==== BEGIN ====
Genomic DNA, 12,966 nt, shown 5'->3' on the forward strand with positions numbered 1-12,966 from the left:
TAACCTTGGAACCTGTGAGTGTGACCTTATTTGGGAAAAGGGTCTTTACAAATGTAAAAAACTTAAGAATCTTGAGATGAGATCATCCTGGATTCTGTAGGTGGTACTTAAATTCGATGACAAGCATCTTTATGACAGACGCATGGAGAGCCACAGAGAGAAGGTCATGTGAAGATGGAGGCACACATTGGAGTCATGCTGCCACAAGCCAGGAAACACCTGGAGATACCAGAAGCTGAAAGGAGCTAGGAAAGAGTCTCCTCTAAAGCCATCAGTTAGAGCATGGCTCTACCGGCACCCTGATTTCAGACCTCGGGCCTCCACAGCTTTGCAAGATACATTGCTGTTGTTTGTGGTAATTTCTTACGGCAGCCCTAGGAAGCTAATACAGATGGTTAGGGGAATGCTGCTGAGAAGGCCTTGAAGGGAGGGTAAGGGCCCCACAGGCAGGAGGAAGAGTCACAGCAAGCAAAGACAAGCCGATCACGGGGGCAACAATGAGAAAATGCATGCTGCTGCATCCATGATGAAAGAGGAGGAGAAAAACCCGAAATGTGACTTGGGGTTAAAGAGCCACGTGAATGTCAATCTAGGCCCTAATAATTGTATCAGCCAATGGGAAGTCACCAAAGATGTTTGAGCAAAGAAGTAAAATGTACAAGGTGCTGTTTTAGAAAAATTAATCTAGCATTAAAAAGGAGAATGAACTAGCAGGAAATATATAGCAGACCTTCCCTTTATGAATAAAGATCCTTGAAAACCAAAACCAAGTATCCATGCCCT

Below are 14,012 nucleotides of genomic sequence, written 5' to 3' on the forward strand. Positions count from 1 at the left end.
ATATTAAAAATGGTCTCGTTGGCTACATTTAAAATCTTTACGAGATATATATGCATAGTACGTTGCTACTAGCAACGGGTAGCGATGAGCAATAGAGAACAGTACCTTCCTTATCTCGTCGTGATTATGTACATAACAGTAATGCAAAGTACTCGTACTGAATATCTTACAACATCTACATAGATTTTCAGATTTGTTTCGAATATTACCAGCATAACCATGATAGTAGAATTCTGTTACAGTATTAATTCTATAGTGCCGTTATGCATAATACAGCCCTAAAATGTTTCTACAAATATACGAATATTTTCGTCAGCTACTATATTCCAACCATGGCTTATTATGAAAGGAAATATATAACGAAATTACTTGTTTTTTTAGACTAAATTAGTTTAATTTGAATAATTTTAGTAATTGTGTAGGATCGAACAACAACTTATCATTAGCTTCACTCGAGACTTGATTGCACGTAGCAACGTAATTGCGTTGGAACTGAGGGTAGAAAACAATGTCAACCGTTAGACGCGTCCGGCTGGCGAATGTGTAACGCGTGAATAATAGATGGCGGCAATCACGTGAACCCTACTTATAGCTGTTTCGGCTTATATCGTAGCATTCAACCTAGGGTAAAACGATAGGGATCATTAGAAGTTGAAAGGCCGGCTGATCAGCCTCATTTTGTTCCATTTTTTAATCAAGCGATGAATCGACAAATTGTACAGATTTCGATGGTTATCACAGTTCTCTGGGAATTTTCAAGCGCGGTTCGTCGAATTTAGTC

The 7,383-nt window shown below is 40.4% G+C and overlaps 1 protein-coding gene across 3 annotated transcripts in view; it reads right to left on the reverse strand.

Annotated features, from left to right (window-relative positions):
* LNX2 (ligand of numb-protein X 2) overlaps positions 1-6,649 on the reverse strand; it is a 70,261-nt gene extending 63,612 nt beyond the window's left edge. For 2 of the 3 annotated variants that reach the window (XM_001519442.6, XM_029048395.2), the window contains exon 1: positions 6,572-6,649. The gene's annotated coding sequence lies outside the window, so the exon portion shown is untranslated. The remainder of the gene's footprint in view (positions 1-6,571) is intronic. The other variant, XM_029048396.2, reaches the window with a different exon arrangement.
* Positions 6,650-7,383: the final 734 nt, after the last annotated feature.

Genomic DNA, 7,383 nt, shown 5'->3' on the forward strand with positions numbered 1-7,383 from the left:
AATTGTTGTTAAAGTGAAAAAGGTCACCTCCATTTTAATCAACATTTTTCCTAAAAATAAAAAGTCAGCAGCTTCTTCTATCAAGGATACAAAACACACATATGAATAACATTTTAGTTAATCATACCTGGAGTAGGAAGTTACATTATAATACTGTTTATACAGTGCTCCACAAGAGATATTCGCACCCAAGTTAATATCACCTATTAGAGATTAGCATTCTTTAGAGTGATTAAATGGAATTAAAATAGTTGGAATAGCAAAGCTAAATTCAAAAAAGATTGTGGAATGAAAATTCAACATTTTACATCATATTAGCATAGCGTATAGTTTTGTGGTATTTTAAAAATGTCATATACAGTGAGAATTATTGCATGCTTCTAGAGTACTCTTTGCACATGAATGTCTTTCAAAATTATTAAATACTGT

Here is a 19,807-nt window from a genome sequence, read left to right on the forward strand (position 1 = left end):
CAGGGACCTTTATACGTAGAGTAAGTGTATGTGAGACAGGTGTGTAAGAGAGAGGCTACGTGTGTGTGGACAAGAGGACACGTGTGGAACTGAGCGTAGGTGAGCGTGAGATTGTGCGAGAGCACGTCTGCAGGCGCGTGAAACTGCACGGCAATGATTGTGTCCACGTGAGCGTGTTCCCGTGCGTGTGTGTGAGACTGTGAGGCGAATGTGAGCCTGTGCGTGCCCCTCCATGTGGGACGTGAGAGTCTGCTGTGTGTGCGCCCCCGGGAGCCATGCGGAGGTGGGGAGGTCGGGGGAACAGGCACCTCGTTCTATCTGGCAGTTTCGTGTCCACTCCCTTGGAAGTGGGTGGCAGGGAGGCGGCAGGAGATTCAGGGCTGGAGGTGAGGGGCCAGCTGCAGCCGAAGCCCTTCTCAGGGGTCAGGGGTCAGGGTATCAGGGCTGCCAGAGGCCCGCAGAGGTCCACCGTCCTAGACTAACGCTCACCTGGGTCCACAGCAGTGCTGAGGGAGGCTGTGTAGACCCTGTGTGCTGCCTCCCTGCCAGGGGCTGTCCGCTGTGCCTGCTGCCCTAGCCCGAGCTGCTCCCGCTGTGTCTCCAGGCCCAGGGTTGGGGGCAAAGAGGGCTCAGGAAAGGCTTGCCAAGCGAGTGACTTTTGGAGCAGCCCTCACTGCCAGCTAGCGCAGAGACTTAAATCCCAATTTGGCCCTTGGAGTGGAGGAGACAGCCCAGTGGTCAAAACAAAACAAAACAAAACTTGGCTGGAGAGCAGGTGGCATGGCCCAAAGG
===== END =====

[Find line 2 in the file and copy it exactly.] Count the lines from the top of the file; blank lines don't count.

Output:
TAACCTTGGAACCTGTGAGTGTGACCTTATTTGGGAAAAGGGTCTTTACAAATGTAAAAAACTTAAGAATCTTGAGATGAGATCATCCTGGATTCTGTAGGTGGTACTTAAATTCGATGACAAGCATCTTTATGACAGACGCATGGAGAGCCACAGAGAGAAGGTCATGTGAAGATGGAGGCACACATTGGAGTCATGCTGCCACAAGCCAGGAAACACCTGGAGATACCAGAAGCTGAAAGGAGCTAGGAAAGAGTCTCCTCTAAAGCCATCAGTTAGAGCATGGCTCTACCGGCACCCTGATTTCAGACCTCGGGCCTCCACAGCTTTGCAAGATACATTGCTGTTGTTTGTGGTAATTTCTTACGGCAGCCCTAGGAAGCTAATACAGATGGTTAGGGGAATGCTGCTGAGAAGGCCTTGAAGGGAGGGTAAGGGCCCCACAGGCAGGAGGAAGAGTCACAGCAAGCAAAGACAAGCCGATCACGGGGGCAACAATGAGAAAATGCATGCTGCTGCATCCATGATGAAAGAGGAGGAGAAAAACCCGAAATGTGACTTGGGGTTAAAGAGCCACGTGAATGTCAATCTAGGCCCTAATAATTGTATCAGCCAATGGGAAGTCACCAAAGATGTTTGAGCAAAGAAGTAAAATGTACAAGGTGCTGTTTTAGAAAAATTAATCTAGCATTAAAAAGGAGAATGAACTAGCAGGAAATATATAGCAGACCTTCCCTTTATGAATAAAGATCCTTGAAAACCAAAACCAAGTATCCATGCCCT